The good potential centers around the start of a XAML dialect they’ve created that describes common UI elements and concepts across iOS, Android, and Windows Phone 8 (Silverlight). Using this dialect you can’t get at all the features of each platform, but you can get at enough features to create standard data entry and data viewing forms like you’d need for a typical business application. And there’s always an easy escape hatch that allows you to build per-platform forms for when a common form just isn’t enough.

The bad points are areas I hope they’ll address soon so the technology becomes more useful for real work.

The first roadblock is the almost complete lack of documentation or samples showing how to use their XAML dialect. They have samples showing how to build forms in C#, but not in XAML. It reminds me of the first few months when Microsoft introduced XAML for WPF.

Perhaps it is because of the lack of XAML samples/docs, but it is a real struggle to figure out how to do things like async loading of data, full implementations of data binding against standard data binding types, etc.

I think this whole thing has potential. WPF was really rough when it was introduced, and eventually Microsoft improved the docs and samples and designer tools. And they eventually smoothed over the most egregious data binding issues, allowing the vast majority of existing .NET types to bind into WPF.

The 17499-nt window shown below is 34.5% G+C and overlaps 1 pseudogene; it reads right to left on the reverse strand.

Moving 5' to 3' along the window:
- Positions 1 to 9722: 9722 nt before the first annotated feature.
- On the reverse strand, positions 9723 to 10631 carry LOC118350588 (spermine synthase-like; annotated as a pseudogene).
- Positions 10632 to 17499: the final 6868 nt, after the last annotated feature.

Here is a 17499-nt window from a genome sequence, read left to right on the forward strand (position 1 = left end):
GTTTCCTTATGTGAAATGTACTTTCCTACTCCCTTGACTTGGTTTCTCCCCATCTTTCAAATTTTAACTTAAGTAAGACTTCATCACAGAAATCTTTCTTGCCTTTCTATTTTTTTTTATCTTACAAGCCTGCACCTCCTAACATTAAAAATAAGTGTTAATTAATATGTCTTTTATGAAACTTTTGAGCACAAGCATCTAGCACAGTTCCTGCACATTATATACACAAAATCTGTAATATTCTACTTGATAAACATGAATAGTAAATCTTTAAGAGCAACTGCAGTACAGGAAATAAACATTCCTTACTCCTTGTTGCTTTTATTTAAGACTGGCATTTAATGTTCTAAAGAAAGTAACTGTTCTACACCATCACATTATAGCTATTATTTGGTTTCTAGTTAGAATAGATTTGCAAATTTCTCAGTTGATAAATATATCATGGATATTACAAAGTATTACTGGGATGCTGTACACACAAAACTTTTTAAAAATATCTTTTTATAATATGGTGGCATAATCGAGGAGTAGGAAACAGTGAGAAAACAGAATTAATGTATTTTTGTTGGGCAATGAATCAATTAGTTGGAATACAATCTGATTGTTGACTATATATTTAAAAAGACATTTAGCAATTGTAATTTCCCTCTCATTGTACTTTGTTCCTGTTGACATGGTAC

I really hope Xamarin does the same thing with this technology.

Wednesday, June 18, 2014 9:45:08 PM (Central Standard Time, UTC-06:00)  #    Disclaimer  |  Comments [2]  | 

csla win8_full This release adds the following key features:

  1. Support for iOS
  2. Support for WinRT on Windows Phone 8.1
  3. Support for Universal Apps that target WinRT on Windows 8.1 and Windows Phone 8.1
  4. A new HttpProxy/Host data portal channel that doesn't rely on WCF
  5. A new BrokeredProxy/Host data portal channel that allows a WinRT (Win8) app to call a local data portal running in full .NET

Here is the version 4.5.600 change log.

You can download the msi installer from the release page, or better yet add references to the framework via NuGet.

Version 4.5.600 includes support for iOS (via Xamarin) and for WinRT on Windows Phone 8.1 in the WinRT.Phone project. This also means you can use the new Universal solution/project type to build WinRT apps for Windows 8.1 and Windows Phone 8.1.